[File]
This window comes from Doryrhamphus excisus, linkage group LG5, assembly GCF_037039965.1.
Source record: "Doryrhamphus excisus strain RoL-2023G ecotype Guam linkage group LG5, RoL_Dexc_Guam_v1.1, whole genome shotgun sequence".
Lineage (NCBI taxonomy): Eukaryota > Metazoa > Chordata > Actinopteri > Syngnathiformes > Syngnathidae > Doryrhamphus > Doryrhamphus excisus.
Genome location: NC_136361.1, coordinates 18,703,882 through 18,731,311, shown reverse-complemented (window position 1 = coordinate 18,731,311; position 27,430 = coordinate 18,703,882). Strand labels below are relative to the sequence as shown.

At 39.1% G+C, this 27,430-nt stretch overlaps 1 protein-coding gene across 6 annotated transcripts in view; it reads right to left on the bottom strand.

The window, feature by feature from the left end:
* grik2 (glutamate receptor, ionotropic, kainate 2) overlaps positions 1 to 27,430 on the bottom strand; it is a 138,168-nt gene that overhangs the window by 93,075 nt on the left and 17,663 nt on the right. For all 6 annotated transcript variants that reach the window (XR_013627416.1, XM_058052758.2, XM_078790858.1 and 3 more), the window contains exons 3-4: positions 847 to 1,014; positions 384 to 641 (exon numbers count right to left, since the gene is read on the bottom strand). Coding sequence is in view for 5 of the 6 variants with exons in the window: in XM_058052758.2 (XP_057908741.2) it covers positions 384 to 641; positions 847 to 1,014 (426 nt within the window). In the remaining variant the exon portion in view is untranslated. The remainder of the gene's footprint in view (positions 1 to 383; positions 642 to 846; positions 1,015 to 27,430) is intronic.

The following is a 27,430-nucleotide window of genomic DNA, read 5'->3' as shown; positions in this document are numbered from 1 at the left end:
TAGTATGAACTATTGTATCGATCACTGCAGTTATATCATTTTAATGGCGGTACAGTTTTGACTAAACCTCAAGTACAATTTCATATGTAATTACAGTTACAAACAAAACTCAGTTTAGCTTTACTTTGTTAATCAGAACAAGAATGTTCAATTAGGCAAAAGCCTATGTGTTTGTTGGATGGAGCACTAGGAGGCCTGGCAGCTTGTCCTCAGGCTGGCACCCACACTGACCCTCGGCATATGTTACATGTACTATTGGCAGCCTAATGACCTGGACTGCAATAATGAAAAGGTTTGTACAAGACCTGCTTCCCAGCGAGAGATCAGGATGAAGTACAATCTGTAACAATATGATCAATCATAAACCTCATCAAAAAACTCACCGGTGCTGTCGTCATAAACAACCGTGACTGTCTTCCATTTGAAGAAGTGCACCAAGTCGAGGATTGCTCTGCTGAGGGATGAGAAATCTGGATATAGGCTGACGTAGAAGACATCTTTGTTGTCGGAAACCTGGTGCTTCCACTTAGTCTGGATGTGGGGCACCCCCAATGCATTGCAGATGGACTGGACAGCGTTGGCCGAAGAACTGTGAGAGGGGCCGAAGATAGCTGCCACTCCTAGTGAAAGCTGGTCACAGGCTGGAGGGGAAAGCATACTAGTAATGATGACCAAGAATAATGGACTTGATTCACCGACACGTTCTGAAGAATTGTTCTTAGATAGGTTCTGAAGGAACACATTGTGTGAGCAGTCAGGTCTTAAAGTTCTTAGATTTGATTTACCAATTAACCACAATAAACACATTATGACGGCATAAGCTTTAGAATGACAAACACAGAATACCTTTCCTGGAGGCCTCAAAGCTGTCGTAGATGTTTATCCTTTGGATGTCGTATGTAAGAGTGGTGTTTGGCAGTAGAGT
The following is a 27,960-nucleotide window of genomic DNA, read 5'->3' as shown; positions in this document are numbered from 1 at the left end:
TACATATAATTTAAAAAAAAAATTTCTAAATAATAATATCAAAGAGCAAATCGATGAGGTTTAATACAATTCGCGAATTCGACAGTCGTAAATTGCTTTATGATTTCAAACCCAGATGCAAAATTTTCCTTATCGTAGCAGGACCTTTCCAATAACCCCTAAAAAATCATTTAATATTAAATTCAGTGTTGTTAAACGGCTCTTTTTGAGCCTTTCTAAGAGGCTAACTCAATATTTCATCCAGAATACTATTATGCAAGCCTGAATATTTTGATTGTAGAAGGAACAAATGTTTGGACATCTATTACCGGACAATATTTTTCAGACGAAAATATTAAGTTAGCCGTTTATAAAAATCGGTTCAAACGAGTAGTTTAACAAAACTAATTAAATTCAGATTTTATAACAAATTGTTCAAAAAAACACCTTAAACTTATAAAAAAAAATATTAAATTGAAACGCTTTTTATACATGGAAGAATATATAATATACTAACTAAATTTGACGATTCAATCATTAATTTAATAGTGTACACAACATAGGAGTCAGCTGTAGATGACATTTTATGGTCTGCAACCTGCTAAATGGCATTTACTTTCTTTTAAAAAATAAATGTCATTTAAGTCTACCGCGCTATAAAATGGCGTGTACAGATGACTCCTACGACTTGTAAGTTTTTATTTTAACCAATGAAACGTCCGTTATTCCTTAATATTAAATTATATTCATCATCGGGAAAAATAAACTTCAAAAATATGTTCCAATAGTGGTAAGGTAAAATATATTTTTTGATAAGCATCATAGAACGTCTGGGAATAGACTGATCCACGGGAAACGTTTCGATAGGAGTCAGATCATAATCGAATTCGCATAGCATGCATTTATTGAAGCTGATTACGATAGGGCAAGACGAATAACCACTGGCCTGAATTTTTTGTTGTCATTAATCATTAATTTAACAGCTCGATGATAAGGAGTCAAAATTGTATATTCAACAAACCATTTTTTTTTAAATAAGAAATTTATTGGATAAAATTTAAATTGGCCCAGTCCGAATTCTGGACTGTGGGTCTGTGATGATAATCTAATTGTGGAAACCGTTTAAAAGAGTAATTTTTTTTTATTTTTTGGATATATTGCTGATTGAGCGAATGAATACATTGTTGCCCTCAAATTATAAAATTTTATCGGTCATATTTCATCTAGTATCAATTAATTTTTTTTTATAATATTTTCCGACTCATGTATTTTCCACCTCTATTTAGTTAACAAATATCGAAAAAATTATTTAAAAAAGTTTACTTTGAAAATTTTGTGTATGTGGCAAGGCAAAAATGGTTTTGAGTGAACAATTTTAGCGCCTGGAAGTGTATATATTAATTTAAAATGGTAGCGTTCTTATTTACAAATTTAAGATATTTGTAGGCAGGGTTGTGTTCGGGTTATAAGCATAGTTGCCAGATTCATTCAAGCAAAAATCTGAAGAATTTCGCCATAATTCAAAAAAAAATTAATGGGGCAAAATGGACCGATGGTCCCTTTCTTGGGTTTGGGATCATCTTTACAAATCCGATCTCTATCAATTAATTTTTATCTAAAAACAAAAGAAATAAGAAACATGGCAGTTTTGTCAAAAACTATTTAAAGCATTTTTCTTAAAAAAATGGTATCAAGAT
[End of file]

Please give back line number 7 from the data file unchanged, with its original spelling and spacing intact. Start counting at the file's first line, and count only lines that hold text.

* grik2 (glutamate receptor, ionotropic, kainate 2) overlaps positions 1 to 27,430 on the bottom strand; it is a 138,168-nt gene that overhangs the window by 93,075 nt on the left and 17,663 nt on the right. For all 6 annotated transcript variants that reach the window (XR_013627416.1, XM_058052758.2, XM_078790858.1 and 3 more), the window contains exons 3-4: positions 847 to 1,014; positions 384 to 641 (exon numbers count right to left, since the gene is read on the bottom strand). Coding sequence is in view for 5 of the 6 variants with exons in the window: in XM_058052758.2 (XP_057908741.2) it covers positions 384 to 641; positions 847 to 1,014 (426 nt within the window). In the remaining variant the exon portion in view is untranslated. The remainder of the gene's footprint in view (positions 1 to 383; positions 642 to 846; positions 1,015 to 27,430) is intronic.